I purchased this Rhino compilation recently for track 3, The Horse, but I'll be doggone if this isn't a fantastic disc from top to bottom. Many of these tunes were written before I was born so it's like they've always existed. And I find comfort in that. Highly recommended.
Peak on the US Billboard Top 200 chart: Did not chart
- Green Onions - Booker T. & The MG's (1962, #1 R&B, #3 Pop): A stone cold classic. This is the third or fourth time this blues song has appeared on this blog. I never tire of hearing it and I never get tired of Booker T. Jones, who wrote the song as a high school senior.
- Grazing in the Grass - Hugh Masekela (1968, #1 R&B, #1 Pop): I consider this to be my all-time favorite summer instrumental. So laid back and relaxing. Also check out the version by Orchestra Harlow.
- The Horse - Cliff Nobles & Co. (1968, #2 R&B, #2 Pop): what a funky, irresistible groove. One of those songs that you play at a party and everybody gets up and dances and says, "Hey, I know that song!"
- Soul Twist - King Curtis & The Noble Knights (1962, #1 R&B, #17 Pop): Curtis had a distinct reedy sax tone and it is absolutely perfect here. Ernie Hayes lays down a sweet organ solo to boot.
- Last Night - The Mar-Keys (1961, #2 R&B, #3 Pop): another Stax tune that has made multiple appearances on this blog. And justifiably so. Another smoking example of Memphis R&B, heavy on the B. Now I'm hungry for some Rendezvous ribs.
- The "In Crowd" - Ramsey Lewis Trio (1965, #2 R&B, #5 Pop): Originally a Dobie Gray joint, Ramsey cut this single live at Bohemian Caverns, a Washington, D.C. night club. The cover is better than the original. Ramsey's biggest hit, but that doesn't mean you shouldn't buy more of his music.
- Soul Finger - The Bar-Kays (1967, #3 R&B, #17 Pop): Fantastic bass line, aggressive trumpet trills, party crowd noise, tasty guitar solo - what's not to like? I don't know what a soul finger is and maybe I don't want to.
- Soul Makossa - Manu Dibango (1973, #21 R&B, #35 Pop): This one's a little out of place among the others, but since it's widely considered to be the very first disco record and I didn't have a recording in my archives, I'm glad it's on here. That funky bridge is soooooo tasty. Manu played a mean sax, too.
- Twine Time - Alvin Cash & The Crawlers (1964, #4 R&B, #14 Pop): Here we get the first filler track. It's not a bad little dance tune, it just pales compared to everything that came before.
- Soulful Strut - Young-Holt Unlimited (1968, #3 R&B, #3 Pop): I consider this to be my 2nd all-time favorite summer instrumental. So laid back and relaxing. Both Soulful Strut and Grazing in the Grass appear on almost every summer/poolside playlist I've created.
- Hang 'Em High - Booker T. & The MG's (1968, #35 R&B, #9 Pop): a fun cover of a movie theme, especially when Booker T. kicks up the key and intensity with almost every verse before letting the ending simmer.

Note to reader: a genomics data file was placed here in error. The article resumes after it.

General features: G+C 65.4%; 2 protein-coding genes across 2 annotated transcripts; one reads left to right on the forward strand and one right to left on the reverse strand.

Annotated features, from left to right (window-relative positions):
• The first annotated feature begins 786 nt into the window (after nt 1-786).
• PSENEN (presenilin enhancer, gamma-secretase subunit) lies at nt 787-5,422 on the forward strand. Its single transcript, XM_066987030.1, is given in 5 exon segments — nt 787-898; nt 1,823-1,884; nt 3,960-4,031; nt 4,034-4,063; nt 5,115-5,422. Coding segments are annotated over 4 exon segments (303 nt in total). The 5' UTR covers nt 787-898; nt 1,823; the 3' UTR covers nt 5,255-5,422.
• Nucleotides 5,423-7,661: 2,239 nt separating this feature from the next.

- Mercy, Mercy, Mercy - Cannonball Adderley (1966, #2 R&B, #11 Pop): a surprise hit, but when a song's written this well, what do you expect? I've heard many covers of this one, but I always come back to this live original.
- El Watusi - Ray Barretto Y Su Charange Moderna (1963, #17 R&B, #17 Pop): not really an instrumental, but I don't mind much cuz it's a catchy Latin number that leads seamlessly into
- Watermelon Man - Mongo Santamaria (1963, #8 R&B, #10 Pop): We're big fans of Mongo around here and when he takes a Herbie Hancock tune and puts the boogaloo to it, we're big fans of that, too.
- Viva Tirado-Part I - El Chicano (1970, #20 R&B, #28 Pop): the second filler track of the disc. It's got a nice groove, but just doesn't do much with it. Come to think of it, what are these last three tracks doing on a compilation with "soul" in the title?
- Hip Hug-Her - Booker T. & The M.G.'s (1967, #6 R&B, #37 Pop): I could complain that this compilation relies too much on Booker T & The MG's, but that would just be silly. Four of that group's track on here actually seems about right. Keep bringing those grooves, Booker.
- Wack Wack - The Young Holt Trio (1966, #12 R&B, #40 Pop): with a bass line straight from Cool Jerk, this piano trio takes off and swings. Not much to the bass solo, but expectations are usually low for those anyway.
- Time Is Tight - Booker T. & The M.G.'s (1969, #7 R&B, #6 Pop): Ending like we began, in the Stax studio. As it should be. This cut shows how many different sounds Booker T could coax out of a Hammond organ.
Personal Memory Associated with this CD: For the record, The Horse is a classic in my mind because, where I grew up, all high school marching bands played an arrangement of it. Many still do.
A recent purchase here at blog headquarters was a 45 single of The Horse on the Phil-L.A. of Soul label (filet of sole, get it?). Have been enjoying both sides of the single, the A-side with vocals, Love Is All Right, and the more famous B-side without.
Thanks to Herc for the playlist.